PRESS RELEASE: Commission to study college affordability holds second meeting

PRESS RELEASE: Commission to study college affordability holds second meeting

Commission tasked with exploring options to reduce the cost of higher education

August 26, 2014

AUGUSTA — The commission to study college affordability convened today in Augusta for its second meeting to discuss strategies for making college more affordable in Maine.

At today’s meeting, the commission focused on the concept of affordability and the ability of Maine’s current tuition and financial aid structure to maximize student success. A panel discussion was held on the State of Maine Grant program, a need-based program that provides grants to undergraduate students. Students, college employees, financial aid specialists, and others testified on the diminishing power of the Maine State Grant and the importance of financial aid in keeping higher education accessible and affordable.

“We heard testimony today that highlights the stress Maine families come under when trying to support their children in pursuit of higher education,” said Democratic Senator Rebecca Millett of Cape Elizabeth, the Senate Chair of the commission. “Unfortunately Maine is providing the same grant amount to students today that it did back in 1994 and we know our dollars don’t stretch as far as they did 20 years ago.”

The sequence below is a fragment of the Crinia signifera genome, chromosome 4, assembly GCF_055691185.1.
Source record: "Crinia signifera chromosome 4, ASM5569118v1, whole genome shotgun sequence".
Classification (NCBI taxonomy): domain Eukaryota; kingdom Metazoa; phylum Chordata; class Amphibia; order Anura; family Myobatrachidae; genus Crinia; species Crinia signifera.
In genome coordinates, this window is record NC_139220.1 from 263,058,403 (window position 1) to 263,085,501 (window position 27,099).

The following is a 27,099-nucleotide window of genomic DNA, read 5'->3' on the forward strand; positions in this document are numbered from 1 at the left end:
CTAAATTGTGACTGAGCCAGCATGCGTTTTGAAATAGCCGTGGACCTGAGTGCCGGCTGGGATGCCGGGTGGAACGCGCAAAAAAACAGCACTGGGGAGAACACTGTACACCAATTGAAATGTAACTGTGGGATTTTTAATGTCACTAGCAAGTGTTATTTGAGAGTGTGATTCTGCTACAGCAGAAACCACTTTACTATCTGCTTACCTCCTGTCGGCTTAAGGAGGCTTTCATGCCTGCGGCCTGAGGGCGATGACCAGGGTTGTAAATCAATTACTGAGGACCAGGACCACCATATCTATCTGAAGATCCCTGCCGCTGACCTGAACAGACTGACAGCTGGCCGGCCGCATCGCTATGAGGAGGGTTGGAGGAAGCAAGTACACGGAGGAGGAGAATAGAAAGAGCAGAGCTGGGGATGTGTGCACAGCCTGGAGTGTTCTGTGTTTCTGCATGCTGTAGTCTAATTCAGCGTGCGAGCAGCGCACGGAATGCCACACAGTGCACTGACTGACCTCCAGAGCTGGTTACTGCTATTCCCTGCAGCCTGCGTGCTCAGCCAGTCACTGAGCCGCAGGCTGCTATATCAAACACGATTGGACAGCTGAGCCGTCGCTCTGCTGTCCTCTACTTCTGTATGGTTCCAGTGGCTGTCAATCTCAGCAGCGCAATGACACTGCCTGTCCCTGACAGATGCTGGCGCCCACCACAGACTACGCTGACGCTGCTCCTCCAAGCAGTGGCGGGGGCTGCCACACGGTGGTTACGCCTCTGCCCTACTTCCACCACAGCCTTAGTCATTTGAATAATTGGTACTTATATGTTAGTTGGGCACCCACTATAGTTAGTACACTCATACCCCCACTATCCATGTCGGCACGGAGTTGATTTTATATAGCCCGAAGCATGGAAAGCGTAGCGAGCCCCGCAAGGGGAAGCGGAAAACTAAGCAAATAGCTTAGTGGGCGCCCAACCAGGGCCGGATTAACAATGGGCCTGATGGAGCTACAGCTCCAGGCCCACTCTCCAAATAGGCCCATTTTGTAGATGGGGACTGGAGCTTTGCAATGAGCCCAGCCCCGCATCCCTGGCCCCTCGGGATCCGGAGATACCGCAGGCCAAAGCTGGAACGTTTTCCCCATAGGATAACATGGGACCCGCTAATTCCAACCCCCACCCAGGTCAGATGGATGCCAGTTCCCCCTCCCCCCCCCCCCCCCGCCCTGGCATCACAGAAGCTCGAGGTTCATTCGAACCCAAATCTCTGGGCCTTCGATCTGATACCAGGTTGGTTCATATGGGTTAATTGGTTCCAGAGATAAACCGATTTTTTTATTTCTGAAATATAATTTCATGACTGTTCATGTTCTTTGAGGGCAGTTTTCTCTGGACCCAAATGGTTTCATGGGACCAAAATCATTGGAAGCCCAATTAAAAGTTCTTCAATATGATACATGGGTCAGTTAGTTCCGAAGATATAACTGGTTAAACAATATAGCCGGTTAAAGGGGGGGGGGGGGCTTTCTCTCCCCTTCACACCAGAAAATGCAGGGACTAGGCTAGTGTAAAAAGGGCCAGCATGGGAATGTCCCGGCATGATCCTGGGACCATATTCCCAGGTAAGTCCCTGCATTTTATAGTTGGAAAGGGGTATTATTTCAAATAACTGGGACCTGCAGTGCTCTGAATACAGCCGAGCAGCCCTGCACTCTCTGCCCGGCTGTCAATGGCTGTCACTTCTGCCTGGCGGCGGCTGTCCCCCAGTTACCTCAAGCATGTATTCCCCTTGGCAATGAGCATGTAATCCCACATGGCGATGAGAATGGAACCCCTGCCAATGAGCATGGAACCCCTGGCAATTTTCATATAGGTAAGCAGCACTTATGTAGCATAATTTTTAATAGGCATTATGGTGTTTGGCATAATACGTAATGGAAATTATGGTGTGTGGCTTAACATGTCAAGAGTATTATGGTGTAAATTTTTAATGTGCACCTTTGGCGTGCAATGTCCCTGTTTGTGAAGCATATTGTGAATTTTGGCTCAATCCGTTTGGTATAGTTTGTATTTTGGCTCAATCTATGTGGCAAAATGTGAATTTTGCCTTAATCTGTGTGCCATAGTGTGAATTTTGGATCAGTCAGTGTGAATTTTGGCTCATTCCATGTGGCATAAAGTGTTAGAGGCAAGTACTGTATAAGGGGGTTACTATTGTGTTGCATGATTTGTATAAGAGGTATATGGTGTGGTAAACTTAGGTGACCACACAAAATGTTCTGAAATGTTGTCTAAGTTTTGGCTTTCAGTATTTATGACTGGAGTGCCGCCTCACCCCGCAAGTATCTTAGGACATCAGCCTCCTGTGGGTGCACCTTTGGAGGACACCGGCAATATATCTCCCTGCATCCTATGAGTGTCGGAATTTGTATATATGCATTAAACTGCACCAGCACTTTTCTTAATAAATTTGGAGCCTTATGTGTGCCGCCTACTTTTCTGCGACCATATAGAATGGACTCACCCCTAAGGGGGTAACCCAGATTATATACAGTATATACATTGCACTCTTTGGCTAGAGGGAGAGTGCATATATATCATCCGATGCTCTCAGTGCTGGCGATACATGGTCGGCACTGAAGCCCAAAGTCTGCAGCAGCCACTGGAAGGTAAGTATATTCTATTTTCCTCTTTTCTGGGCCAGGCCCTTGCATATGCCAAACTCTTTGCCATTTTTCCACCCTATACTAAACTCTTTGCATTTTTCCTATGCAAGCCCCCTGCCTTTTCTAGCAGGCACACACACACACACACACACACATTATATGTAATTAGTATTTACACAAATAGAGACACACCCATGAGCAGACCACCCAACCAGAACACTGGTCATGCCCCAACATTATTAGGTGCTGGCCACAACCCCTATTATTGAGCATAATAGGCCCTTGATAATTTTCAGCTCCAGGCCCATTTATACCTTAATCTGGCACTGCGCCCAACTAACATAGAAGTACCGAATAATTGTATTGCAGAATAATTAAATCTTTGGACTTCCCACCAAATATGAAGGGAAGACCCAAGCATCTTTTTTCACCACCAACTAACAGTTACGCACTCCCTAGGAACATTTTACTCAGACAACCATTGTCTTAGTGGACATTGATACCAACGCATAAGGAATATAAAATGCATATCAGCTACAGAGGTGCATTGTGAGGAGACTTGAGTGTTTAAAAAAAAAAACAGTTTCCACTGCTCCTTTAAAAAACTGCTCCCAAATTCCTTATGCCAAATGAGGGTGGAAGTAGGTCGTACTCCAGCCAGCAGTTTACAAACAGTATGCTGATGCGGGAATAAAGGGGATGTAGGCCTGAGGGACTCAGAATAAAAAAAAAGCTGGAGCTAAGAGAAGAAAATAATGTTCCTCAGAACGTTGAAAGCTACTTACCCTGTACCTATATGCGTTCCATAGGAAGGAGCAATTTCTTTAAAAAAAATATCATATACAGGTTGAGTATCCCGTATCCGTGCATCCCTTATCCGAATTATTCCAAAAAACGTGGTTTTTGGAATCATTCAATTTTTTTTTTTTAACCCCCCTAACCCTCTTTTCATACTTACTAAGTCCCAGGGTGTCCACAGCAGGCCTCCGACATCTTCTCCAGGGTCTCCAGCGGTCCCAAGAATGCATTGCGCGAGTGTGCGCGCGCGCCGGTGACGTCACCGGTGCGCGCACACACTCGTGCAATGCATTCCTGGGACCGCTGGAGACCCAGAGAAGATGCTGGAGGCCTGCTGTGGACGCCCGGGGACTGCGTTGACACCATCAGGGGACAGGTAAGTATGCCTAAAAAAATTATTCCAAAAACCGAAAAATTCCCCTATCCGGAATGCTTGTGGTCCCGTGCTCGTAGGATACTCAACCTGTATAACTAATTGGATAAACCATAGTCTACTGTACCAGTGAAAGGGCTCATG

Statistics show that the average debt for Maine college students had jumped 25 percent since 2008 to nearly $30,000–placing Maine with the 7th highest debt to student ratio in the nation. For the first time in history, student debt has surpassed credit card and auto loan debt and is second only to mortgage debt.

“It’s clear from our work that the Maine State Grant needs to increase,” said Democratic Representative Mattie Daughtry of Brunswick, the House Chair of the commission. “The $1,000 average grant allocation has remained flat since 1992 and has not even come close to keeping up with rising costs. Maine’s students need all the help they can get, and the Maine State Grant program is an integral part of that.”

The Commission to Study College Affordability and College Completion is expected to further discuss different ways for students to pay for college including examining issues like cost of textbooks and the potential role for open source textbooks.

The thirteen-member commission was created with the passage of LD 1849“Resolve, To Establish the Commission to Study College Affordability and College Completion,” and is tentatively scheduled to meet again on September 18, October 8, and October 22 at 9:30 a.m. in the Education and Cultural Affairs Committee, Rm 202, Cross Building, Augusta.


Ericka Dodge [Millett], 232-5892; Ann Kim [Daughtry] 233-1838

This post was written by
Matthea “Mattie” Daughtry, a Brunswick native, is the State Representative for the Maine House District 66

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